Health & Medical Organ Transplants & Donation

Patient Willingness to Pay for a Kidney for Transplantation

Patient Willingness to Pay for a Kidney for Transplantation

Abstract and Introduction

Abstract


While kidney transplantation is the most cost-effective treatment available for end-stage renal disease (ESRD) and affords patients with the best quality of life, the current supply of kidneys does not meet the demand. A potential solution to increasing the supply is to compensate living donors for a kidney. The purpose of this study was to describe ESRD patient willingness to pay for a kidney. Using a self-administered survey, 107 patients in 31 U.S. states completed the survey. The quantitative method and descriptive survey design employed descriptive, correlational, nonparametric and multivariate statistical tests to evaluate the data. Of participants, 78.5% were willing to pay for a kidney; there were significant correlations between gender, health status, household income, preferred source of a kidney and willingness to pay. Men, patients with poor and fair health status and those with household incomes ≥$50 000 were more willing to pay. Step-wise regression analysis found price and doctor's influence accounting for 52% of variance in willingness to pay. As price increased and doctor's opinion mattered, willingness to pay increased. This study supports development of additional studies with larger sample sizes and patients on kidney transplant waiting lists.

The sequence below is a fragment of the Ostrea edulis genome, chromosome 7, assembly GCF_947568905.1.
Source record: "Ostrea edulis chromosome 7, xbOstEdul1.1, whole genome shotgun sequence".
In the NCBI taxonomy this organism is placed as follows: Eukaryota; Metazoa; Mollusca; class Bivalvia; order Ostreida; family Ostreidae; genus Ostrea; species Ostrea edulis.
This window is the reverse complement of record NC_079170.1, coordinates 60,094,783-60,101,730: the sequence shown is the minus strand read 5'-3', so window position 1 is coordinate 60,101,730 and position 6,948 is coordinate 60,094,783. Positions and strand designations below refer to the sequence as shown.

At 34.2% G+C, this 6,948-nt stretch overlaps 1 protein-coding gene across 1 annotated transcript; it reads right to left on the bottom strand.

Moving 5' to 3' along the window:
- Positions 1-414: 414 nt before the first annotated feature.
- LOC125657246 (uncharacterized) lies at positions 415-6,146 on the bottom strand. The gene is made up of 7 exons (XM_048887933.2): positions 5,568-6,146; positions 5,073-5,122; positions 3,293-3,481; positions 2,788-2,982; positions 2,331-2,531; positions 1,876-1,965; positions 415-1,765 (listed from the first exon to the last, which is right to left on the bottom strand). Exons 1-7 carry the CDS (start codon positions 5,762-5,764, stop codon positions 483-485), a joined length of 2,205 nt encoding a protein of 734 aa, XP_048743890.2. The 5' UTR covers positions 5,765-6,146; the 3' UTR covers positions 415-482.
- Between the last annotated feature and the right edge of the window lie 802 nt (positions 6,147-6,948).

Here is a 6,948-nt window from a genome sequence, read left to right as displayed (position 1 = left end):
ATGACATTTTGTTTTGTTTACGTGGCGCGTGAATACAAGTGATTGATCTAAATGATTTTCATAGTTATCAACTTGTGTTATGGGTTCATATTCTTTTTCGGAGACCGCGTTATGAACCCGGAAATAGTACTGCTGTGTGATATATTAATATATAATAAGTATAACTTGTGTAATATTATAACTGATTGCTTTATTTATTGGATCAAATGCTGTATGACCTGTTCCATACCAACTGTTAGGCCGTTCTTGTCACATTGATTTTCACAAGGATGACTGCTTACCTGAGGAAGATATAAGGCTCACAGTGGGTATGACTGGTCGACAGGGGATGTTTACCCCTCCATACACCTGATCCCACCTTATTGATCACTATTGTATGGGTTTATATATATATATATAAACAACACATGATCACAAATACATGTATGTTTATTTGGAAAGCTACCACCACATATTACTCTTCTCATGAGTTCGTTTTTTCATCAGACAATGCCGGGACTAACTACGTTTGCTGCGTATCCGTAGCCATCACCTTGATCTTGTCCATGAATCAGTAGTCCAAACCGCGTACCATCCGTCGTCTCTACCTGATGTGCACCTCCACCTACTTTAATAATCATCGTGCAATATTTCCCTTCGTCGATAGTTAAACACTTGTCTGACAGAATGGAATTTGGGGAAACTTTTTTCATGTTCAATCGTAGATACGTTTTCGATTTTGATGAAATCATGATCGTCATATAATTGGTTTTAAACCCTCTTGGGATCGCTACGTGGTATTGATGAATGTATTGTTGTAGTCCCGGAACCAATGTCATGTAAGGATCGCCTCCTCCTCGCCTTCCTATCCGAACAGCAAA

Introduction


End-stage renal disease (ESRD) is a life-threatening illness that is physically debilitating for patients and creates economic challenges for patients and society. Estimates predict that by 2030, the number of patients suffering from ESRD in the United States will climb to 2.24 million. In 2007, 527 283 patients suffered from ESRD and 87 812 patients died of ESRD. Although not all patients with ESRD are transplant candidates, a significant proportion are candidates. Currently there are over 83 300 patients on the waiting list for a kidney transplant in the United States and researchers estimate that an additional 70 000 are candidates. In the last two decades, the number of patients with ESRD opting for a transplant has significantly increased however; there has not been a commensurate increase in the number of organs available for transplantation. Researchers reported that candidates over 60 years old have a greater chance of dying while waiting than they do of receiving a kidney. While kidney transplantation is the most cost-effective treatment method available for ESRD and affords patients with the best quality of life, the supply of kidneys from deceased and living donors does not meet the demand for kidneys. At the end of 2007, 71 862 patients were on the waiting list, 16 119 patients had received a transplant, and 4452 patients had died while waiting for a transplant.

To address the paucity of kidneys for transplantation, two models of compensation for donation have been proposed. The first is a free market where the recipient directly pays for the kidney. The second is a regulated system where the government (or insurance company) compensates the donor and the kidney is allocated to the next person on the waiting list (similar to the allocation of deceased donor kidneys). The disadvantage of the free market is that only the wealthy may be able to participate; in a regulated system, all candidates with ESRD could participate. Although this study did not directly address the two models, the study's findings are informative. The purpose of this research was to describe patient willingness to pay (WTP) for a kidney for transplantation from a healthy living donor. Of note, men, participants with fair and poor health status, and those with incomes ≥$50 000 were more willing to pay for a kidney suggesting that a free market would lead to social inequities.

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